The Tzer Island book blog features book reviews written by TChris, the blog's founder.  I hope the blog will help readers discover good books and avoid bad books.  I am a reader, not a book publicist.  This blog does not exist to promote particular books, authors, or publishers.  I therefore do not participate in "virtual book tours" or conduct author interviews.  You will find no contests or giveaways here.

The blog's nonexclusive focus is on literary/mainstream fiction, thriller/crime/spy novels, and science fiction.  While the reviews cover books old and new, in and out of print, the blog does try to direct attention to books that have been recently published.  Reviews of new (or newly reprinted) books generally appear every Monday, Wednesday, and Friday.  Reviews of older books appear on occasional Sundays.  Readers are invited and encouraged to comment.  See About Tzer Island for more information about this blog, its categorization of reviews, and its rating system.


The Spirit of Science Fiction by Roberto Bolaño

Published in Spain in 2018; published in translation by Penguin Press on February 5, 2019

The Spirit of Science Fiction is an early novel that foreshadows Roberto Bolaño's later and stronger work. It was published posthumously.

While the novel begins with the interview of a writer who has won an award for his book of poetry, most of the novel is set in the past. Jan Schrella is a 17-year-old unpublished writer of science fiction, living in Mexico City with Remo. Jan is Chilean and, as he writes in a letter to Ursula K. LeGuin, Remo also “claims to be from Chile.” The story eventually suggests that Jan is Bolaño’s alter ego, although Remo is the novel’s narrator and main character. The Spirit of Science Fiction certainly has the feel of a fictionalized autobiography, although one wonders whether there might be more of Bolaño in Remo than in Jan.

Remo scrapes out a living writing book reviews and magazine articles about historic crimes. Their parents contribute the rest of their living expenses. Remo socializes while Jan writes letters to science fiction editors and writers. Some are fan letters, some recount his dreams, some contain ideas for stories, some ask the writers to pay attention to Latin America.

To alleviate his boredom (and because this is a Bolaño novel), Remo begins to attend a poetry workshop. There seems to have been an explosion of poetry workshops in Mexico, or maybe that’s just a rumor started by a mimeographed cultural weekly they get from a mysterious woman named Estrellita, who might be a poet and might be living with a son who is an artist, although the details of Estrellita’s life might also be based on rumor. In any event, Remo and José Arco decide to investigate the state of Mexican poetry. They find clues in graffiti. They listen to a professor discuss fate and the lack of meaning in poetry magazines, a discussion that provokes Remo, who believes that South Americans from poor countries are motivated by pride in their national poetry.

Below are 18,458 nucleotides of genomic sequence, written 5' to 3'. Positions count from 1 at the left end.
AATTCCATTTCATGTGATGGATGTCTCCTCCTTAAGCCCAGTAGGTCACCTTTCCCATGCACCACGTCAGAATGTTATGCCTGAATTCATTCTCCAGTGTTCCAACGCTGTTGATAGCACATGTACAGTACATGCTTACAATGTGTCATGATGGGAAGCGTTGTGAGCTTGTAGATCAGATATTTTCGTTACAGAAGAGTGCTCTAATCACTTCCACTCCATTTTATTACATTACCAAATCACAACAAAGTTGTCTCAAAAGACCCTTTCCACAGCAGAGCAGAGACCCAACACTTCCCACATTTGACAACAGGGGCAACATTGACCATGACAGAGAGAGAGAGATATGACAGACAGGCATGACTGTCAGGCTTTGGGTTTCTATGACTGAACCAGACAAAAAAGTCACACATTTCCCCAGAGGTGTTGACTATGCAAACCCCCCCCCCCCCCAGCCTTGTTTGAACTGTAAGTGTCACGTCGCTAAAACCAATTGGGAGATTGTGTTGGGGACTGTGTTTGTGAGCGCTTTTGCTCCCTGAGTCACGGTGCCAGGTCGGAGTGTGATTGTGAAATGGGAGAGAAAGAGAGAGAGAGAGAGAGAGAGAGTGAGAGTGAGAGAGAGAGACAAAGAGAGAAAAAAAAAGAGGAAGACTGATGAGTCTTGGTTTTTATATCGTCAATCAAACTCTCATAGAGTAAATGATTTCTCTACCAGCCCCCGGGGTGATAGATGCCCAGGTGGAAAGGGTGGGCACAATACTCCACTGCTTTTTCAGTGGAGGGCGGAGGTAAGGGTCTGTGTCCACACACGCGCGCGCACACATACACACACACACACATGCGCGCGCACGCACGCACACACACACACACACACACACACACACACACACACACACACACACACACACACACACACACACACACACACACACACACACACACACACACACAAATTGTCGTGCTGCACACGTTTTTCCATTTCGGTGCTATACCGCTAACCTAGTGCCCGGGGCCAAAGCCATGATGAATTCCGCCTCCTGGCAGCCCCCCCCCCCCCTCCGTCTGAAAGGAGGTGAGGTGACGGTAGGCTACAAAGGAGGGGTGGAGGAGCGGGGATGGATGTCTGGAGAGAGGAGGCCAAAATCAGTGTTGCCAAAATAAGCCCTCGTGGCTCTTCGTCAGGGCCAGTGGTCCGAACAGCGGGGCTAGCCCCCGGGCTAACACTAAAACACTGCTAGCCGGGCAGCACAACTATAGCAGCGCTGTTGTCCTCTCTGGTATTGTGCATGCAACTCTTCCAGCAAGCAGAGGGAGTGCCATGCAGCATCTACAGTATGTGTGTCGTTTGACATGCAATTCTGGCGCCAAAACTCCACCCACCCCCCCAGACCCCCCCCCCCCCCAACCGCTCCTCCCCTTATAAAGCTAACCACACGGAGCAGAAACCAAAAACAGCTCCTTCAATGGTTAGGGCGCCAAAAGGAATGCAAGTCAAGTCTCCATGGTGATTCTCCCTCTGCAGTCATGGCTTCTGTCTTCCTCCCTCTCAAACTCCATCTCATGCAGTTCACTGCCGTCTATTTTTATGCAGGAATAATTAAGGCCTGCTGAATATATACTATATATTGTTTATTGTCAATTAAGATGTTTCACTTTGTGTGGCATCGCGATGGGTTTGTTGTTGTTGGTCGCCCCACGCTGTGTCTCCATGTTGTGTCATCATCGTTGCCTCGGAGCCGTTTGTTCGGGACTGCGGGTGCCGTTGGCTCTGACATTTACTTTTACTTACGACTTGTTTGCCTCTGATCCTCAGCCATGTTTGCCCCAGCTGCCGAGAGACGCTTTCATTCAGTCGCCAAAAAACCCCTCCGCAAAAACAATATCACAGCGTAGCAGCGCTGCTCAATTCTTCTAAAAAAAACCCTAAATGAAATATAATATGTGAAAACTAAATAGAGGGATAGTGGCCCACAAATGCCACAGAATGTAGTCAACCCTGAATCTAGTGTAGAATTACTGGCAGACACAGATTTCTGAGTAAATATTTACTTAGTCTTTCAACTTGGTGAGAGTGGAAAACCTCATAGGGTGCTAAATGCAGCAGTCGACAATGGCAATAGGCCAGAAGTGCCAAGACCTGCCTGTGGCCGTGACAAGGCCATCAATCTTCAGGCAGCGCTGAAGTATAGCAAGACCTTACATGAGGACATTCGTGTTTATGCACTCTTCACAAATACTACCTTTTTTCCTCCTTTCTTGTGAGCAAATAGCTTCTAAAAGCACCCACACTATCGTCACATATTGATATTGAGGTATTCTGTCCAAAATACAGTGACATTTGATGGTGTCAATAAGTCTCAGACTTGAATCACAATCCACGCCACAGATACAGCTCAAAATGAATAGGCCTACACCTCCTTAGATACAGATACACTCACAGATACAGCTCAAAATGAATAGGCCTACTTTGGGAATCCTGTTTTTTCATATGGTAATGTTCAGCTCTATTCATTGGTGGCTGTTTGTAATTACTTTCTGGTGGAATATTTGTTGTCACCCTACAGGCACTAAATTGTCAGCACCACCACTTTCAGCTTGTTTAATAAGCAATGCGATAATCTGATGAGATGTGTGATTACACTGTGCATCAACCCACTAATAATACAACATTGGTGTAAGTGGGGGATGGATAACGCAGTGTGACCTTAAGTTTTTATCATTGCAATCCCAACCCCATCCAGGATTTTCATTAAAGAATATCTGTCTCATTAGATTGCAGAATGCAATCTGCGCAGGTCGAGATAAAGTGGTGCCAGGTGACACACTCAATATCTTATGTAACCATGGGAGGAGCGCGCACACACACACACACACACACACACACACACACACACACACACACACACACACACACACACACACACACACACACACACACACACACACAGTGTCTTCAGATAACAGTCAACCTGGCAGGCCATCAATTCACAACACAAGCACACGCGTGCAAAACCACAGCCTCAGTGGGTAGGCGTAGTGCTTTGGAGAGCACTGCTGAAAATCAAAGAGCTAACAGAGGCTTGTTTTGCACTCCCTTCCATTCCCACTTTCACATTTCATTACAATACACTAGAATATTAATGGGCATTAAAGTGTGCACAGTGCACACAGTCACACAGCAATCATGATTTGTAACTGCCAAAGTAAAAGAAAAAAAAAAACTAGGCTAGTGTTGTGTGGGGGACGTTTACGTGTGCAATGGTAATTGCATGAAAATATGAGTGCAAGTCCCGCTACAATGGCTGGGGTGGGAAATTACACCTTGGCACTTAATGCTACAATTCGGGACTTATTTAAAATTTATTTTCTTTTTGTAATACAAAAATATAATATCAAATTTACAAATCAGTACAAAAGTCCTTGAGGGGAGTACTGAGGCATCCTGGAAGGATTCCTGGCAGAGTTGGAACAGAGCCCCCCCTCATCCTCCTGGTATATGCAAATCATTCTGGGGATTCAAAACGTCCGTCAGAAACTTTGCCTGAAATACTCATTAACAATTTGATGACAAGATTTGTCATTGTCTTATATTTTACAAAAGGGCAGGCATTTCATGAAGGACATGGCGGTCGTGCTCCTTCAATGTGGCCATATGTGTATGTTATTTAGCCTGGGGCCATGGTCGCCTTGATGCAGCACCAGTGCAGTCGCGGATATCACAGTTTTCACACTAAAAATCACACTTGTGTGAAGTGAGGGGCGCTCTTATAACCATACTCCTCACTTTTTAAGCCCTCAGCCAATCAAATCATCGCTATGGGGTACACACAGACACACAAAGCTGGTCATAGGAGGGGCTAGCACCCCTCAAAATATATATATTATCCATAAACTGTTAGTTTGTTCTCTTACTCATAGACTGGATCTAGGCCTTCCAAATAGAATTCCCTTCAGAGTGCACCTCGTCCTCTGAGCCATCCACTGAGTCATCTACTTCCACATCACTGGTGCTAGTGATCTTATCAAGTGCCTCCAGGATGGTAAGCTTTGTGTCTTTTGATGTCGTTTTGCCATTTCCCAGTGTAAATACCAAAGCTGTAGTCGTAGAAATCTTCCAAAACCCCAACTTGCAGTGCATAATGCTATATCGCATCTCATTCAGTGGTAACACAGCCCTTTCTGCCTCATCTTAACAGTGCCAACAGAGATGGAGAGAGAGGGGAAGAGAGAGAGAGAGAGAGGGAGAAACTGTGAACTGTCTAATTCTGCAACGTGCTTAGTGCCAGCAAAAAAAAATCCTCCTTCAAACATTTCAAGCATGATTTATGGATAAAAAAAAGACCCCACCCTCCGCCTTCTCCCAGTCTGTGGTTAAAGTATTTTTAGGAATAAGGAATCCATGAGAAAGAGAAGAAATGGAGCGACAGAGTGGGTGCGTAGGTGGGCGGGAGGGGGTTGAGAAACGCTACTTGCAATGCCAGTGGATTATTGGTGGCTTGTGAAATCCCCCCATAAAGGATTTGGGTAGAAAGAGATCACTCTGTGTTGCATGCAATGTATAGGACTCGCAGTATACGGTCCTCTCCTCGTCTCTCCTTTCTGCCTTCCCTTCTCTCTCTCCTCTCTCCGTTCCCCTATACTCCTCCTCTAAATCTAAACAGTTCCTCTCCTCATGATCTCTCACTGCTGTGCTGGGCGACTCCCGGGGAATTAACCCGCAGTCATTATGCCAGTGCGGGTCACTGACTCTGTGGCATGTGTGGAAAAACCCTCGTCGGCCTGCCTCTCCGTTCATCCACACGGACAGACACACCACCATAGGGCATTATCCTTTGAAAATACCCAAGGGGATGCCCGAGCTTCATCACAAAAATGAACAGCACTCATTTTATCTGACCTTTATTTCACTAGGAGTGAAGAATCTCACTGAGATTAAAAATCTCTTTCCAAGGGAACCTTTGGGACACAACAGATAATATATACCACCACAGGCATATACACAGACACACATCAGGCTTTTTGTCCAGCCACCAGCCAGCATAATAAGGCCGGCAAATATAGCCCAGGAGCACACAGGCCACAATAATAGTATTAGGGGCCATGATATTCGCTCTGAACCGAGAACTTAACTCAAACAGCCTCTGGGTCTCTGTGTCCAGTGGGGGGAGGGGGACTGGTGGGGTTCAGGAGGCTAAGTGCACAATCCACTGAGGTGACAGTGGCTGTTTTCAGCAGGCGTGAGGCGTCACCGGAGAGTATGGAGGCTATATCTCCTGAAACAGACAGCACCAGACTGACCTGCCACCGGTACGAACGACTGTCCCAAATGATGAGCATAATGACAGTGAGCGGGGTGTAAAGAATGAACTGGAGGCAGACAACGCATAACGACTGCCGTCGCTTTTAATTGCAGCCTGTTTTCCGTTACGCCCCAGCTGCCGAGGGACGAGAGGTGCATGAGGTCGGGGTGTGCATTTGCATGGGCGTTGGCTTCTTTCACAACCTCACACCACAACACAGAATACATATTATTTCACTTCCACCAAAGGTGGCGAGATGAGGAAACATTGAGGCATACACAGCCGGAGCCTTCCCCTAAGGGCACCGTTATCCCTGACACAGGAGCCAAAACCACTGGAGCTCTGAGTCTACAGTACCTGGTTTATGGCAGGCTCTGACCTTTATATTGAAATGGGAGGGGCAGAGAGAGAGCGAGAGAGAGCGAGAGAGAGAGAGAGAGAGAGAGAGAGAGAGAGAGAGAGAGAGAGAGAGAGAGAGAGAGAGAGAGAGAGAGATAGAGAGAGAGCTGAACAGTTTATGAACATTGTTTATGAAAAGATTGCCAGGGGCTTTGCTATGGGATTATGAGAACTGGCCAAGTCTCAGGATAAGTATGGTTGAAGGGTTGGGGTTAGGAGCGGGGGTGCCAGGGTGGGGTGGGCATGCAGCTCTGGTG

Remo meets and instantly feels romantic inclinations toward a woman named Laura, in the tradition of Latin men of romance (within hours of meeting her, she is “gradually turning into everyone and everything”). He pronounces his love for her before the evening is done, while she ponders how to break the news to her boyfriend. Yet Remo can’t get an erection because, paradoxically, their first kiss is too intimate a time for love-making.

Enigmatic characters populate Remo’s life, all of whom seem to have a hidden intellect and a desire to write poetry, including the toothless young mechanic who sells him a stolen motorcycle named Aztec Princess and the woman who complains that Jan has disrespected literature by constructing a table from science fiction paperbacks. The characters and their actions often have a surrealistic feel.

In the novel’s last section, Remo and Laura explore Mexican bathhouses and the erotic (or not) possibilities they inspire when strangers knock on the door. The ending comes across as Bolaño deciding he needed to end the story somewhere, but it abandons all the other characters, giving that section of the story a disconnected feel. Still, the lives of the characters and the atmosphere that Bolaño creates make it easy to recommend The Spirit of Science Fiction, perhaps as a prelude to his outstanding The Savage Detectives.



The End of the End of the Earth by Jonathan Franzen

Published by Farrar, Straus and Giroux on November 13, 2018